Avila University
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AU Spotlight
Submitted February 25, 2009
Bridging the gap between science and practice


Gerald Larson, Ph.D.,
Sport Science professor
Member of Avila since 2008

Avila University’s Sport Science professor Gerald Larson, Ph.D., is uniquely positioned to bridge the gap between science and practice through his teaching, research, curriculum development and volunteering.

After playing baseball and football throughout college, and competing in powerlifting and Tae Kwon Do before completing his master’s degree, Larson said these competitive experiences shaped his method of teaching.
“As a four-year starter in both sports [baseball and football] I developed a strong appreciation for the relationship between preparation and performance, whether academic or athletic,” Larson said. “This enables me to embrace students who possess a nominal interest in the sciences, and through application of content to their own lives, help them mature into competent, science-oriented researchers and practitioners.”

Larson said that a sports and rehabilitation science program should be more than a cluster of classes that advance a student towards a degree. Avila’s program focuses on helping people with injuries, illness and chronic pain. It also focuses on research to extend youthfulness prevent disease and improve sport performance.

“Our program is about helping people in need and challenging those who are healthy to reach their potential,” Larson said. “When students complete my class I would like them to have clarity about fundamental content, confidence they can make a difference, and courage to challenge the status quo.”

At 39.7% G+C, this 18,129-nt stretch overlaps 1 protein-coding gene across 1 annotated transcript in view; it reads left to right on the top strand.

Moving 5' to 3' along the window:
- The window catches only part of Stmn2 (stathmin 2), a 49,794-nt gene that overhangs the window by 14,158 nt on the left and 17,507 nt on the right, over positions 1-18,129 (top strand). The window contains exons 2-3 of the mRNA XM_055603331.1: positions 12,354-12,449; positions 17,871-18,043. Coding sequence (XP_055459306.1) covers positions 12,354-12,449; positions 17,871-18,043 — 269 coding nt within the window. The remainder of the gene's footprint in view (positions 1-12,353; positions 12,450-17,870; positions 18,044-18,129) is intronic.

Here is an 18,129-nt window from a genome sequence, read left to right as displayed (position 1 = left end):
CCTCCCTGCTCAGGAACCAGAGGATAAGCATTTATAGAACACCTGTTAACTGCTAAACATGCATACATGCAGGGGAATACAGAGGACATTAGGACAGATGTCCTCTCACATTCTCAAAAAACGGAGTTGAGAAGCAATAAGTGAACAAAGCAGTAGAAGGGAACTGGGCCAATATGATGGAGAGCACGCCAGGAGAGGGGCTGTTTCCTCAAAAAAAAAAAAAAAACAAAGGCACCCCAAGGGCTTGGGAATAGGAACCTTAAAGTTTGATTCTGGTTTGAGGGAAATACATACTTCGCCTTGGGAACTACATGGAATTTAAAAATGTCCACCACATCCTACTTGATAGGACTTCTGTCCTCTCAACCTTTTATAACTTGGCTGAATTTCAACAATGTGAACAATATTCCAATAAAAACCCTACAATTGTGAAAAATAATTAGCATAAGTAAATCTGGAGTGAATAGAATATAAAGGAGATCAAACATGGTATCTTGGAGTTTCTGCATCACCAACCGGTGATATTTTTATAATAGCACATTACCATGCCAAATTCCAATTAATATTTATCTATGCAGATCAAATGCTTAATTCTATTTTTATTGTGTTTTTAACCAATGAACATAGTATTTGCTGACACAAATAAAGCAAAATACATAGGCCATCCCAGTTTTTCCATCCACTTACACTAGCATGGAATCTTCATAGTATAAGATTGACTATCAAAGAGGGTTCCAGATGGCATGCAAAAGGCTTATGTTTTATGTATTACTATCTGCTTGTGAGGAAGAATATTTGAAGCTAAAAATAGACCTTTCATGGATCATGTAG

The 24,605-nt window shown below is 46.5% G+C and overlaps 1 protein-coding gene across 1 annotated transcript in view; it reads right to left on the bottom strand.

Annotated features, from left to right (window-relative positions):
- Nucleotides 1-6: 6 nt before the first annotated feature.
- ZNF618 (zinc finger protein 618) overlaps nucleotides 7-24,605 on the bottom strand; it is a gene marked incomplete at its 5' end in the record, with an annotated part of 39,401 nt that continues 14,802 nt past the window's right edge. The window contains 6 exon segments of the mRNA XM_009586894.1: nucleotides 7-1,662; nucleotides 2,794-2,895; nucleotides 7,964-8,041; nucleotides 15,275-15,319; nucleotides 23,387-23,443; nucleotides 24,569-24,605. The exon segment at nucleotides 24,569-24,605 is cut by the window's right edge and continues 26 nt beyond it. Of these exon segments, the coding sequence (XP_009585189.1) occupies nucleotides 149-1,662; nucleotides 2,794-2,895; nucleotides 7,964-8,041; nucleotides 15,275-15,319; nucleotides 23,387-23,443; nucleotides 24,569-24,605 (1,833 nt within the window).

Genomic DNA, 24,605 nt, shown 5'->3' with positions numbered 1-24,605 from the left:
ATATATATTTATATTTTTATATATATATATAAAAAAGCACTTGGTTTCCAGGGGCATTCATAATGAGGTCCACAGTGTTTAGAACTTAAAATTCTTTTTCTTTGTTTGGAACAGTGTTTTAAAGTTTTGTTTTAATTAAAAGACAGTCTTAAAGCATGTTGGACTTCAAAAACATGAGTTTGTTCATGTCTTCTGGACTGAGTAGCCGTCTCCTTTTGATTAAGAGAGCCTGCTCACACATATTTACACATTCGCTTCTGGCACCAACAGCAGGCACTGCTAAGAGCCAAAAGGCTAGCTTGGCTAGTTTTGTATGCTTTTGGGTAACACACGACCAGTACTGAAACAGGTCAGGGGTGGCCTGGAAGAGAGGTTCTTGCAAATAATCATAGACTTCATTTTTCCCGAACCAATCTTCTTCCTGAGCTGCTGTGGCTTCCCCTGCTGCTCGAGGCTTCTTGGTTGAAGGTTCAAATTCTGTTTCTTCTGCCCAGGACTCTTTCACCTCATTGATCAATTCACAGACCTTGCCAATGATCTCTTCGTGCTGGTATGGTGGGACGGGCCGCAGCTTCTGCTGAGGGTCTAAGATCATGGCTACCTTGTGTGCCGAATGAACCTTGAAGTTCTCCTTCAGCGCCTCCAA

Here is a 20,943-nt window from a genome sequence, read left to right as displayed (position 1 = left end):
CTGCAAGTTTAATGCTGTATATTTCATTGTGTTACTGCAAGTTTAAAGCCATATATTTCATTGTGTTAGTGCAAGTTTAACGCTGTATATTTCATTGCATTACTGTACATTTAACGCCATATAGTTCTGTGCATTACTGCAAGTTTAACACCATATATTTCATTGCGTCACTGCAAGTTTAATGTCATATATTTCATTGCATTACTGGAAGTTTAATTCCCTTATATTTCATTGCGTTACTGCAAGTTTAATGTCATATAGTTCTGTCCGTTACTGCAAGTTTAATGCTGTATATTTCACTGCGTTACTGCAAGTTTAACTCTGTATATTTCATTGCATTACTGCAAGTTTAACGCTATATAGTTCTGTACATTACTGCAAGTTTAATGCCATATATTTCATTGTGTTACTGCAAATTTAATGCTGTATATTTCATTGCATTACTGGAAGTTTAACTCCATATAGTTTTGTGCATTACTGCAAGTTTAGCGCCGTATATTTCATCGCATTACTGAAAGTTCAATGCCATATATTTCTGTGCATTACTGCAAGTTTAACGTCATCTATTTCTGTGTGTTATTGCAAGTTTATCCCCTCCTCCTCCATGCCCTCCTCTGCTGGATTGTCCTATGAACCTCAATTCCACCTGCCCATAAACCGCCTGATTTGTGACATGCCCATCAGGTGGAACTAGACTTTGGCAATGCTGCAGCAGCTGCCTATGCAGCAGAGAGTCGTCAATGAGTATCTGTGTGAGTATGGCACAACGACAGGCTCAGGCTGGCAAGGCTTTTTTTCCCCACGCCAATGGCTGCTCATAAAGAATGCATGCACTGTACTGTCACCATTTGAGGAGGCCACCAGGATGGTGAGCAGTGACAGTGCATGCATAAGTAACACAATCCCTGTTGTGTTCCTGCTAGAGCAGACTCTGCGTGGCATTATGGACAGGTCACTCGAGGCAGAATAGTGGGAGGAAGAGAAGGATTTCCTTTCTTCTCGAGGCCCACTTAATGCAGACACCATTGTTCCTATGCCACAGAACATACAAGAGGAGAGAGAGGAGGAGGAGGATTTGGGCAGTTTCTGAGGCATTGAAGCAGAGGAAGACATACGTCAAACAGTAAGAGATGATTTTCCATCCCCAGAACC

"...this enables me to embrace students who possess a nominal interest in the sciences, and through application of content to their own lives, help them mature into competent, science-oriented researchers and practitioners."

Larson is currently completing research focusing on PowerPlate™ whole body vibration training. Avila’s Sports Science program is one of the few university programs in the country to have this equipment that can implicate information on healthy aging and sport performance.

“It is also an excellent teaching tool for undergraduate sport science students because it has the potential to influence all components of the human movement system,” Larson said.

Larson has also developed a continuing education curriculum for assessing and treating movement impairment syndromes of the spine, shoulder, and lower extremity. This curriculum has been nationally approved for manual therapists, athletic trainers, and physical therapists.

When not in the classroom, Larson volunteers with Special Olympics, including his participation in the annual Polar Bear Plunge fundraising event. He also makes time to support the Avila Eagle athletes by attending as many games as he can.

“I think Avila has a good group of coaches and in my opinion the athletic trainers—Jason Means, Head Athletic Trainer and Candace Godwin, Assistant Athletic Trainer are second to none,” Larson said. “However, all these sport events are subordinate to the sporting activities of my daughter and son or taking weekend trips with my family.” AU